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Posted by Robin Abrahams  October 18, 2011 12:54 PM

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I haven't much to say on this hot topic at the moment, but Charles Blow wrote a beautiful editorial about bullying in NYT. I was bullied as a child, and these words ring true to me: 

"I felt free only when I could separate myself from myself -- when I could imagine that I was apart from my life and body. There, in the ephemeral nothingness, in the quiet space of the mind, I found peace. I liked it there. I didn't want to return to the world. Life was too hard and treacherous."

That is an almost frighteningly accurate description. 

Also, Salon is doing a series in which people interview their childhood/high school bullies. And here is a fantastic story about schools using a production of "Twelfth Night" to raise awareness and conversation about bullying:

The idea that 17th-century Shakespeare plays can be relevant to the contemporary bullying problem came from the Colorado Shakespeare Festival. Associate producing director Timothy Orr and education associate Amanda Giguere had been brainstorming about the fall school tour of "Twelfth Night," a romantic comedy in which a servant named Maria decides to get back at Malvolio, a dour, mean-spirited steward, by forging a love letter from him to his employer, Lady Olivia.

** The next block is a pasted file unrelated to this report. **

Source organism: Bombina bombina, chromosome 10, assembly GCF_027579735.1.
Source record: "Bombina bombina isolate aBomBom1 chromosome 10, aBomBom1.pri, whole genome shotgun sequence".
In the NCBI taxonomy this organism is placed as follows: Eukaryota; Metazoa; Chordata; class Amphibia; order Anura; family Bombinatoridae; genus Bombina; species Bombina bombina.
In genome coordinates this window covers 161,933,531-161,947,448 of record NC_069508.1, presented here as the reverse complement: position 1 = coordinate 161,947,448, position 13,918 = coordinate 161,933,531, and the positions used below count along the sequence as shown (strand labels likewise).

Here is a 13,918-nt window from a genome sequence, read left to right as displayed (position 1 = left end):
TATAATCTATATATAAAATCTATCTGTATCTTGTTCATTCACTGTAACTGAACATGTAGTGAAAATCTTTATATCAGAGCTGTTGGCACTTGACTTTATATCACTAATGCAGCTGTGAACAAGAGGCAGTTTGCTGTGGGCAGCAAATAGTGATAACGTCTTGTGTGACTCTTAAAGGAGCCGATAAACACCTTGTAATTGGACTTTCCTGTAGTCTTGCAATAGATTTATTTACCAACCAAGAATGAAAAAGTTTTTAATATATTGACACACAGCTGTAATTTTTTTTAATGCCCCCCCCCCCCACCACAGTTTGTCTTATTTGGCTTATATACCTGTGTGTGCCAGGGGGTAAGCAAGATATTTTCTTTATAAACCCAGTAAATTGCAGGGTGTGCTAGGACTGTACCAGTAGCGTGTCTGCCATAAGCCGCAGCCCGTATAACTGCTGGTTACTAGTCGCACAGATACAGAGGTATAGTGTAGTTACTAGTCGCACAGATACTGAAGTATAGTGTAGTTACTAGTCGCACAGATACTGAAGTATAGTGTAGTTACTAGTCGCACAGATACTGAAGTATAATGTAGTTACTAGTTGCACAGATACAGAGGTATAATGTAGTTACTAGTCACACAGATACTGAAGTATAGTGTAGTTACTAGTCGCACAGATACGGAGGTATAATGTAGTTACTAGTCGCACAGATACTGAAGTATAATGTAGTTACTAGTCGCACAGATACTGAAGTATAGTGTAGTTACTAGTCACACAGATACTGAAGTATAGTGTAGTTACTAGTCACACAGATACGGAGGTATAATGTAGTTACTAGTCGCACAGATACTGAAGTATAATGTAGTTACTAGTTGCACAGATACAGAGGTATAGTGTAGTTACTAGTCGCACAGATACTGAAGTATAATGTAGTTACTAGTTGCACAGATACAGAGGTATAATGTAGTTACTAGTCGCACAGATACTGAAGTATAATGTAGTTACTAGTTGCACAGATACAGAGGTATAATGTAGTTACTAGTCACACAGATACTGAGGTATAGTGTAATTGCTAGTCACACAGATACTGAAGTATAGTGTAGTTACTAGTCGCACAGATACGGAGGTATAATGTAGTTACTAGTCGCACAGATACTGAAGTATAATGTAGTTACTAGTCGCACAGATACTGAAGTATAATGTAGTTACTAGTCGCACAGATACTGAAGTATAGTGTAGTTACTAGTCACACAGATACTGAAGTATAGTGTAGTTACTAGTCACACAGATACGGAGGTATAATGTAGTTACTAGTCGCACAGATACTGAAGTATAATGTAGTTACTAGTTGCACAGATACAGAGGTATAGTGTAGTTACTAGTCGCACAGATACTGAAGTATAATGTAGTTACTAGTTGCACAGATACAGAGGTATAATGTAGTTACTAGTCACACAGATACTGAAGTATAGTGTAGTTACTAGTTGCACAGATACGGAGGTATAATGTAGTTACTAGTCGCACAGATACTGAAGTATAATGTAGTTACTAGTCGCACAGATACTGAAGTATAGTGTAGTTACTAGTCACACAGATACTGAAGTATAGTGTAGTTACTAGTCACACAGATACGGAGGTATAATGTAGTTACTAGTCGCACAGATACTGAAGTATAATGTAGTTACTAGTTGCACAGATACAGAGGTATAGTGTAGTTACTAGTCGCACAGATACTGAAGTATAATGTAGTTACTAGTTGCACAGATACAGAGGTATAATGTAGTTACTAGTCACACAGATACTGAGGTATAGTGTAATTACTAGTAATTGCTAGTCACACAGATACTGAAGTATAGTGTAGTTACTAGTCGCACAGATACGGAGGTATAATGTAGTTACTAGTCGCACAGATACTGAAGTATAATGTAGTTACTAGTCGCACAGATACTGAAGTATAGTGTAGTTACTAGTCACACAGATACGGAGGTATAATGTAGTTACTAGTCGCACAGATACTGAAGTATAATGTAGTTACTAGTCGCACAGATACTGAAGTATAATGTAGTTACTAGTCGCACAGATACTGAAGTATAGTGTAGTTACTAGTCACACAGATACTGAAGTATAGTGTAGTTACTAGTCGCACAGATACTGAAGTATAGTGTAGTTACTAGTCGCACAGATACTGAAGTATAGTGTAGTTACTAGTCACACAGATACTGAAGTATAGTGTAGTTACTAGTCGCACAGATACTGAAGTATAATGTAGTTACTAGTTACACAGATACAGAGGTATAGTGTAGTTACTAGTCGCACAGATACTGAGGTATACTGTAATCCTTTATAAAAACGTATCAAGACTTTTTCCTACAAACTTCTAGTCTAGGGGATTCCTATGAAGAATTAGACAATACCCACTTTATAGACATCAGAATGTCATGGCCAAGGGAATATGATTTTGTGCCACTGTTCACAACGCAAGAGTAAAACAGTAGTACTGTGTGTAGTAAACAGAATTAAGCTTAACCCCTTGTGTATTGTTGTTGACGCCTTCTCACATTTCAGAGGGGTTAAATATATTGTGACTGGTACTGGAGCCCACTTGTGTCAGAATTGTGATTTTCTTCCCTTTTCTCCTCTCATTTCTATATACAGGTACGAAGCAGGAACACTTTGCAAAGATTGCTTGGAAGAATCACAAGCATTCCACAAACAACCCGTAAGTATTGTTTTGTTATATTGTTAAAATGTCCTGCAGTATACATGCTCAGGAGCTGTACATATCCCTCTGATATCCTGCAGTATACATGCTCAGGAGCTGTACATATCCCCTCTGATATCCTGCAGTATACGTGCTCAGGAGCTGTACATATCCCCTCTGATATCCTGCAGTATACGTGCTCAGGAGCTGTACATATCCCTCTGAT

"The idea hit me that in 'Twelfth Night,' everyone mistreats each other," Orr said. "It's like a practical joke gone too far, and I thought, 'Let's talk about bullying.' " 
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About Miss Conduct
Welcome to Miss Conduct’s blog, a place where the popular Boston Globe Magazine columnist Robin Abrahams and her readers share etiquette tips, unravel social conundrums, and gossip about social behavior in pop culture and the news. Have a question of your own? Ask Robin using this form or by emailing her at

Who is Miss Conduct?

Robin Abrahamswrites the weekly "Miss Conduct" column for The Boston Globe Magazine and is the author of Miss Conduct's Mind over Manners. Robin has a PhD in psychology from Boston University and also works as a research associate at Harvard Business School. Her column is informed by her experience as a theater publicist, organizational-change communications manager, editor, stand-up comedian, and professor of psychology and English. She lives in Cambridge with her husband Marc Abrahams, the founder of the Ig Nobel Prizes, and their socially challenged but charismatic dog, Milo.

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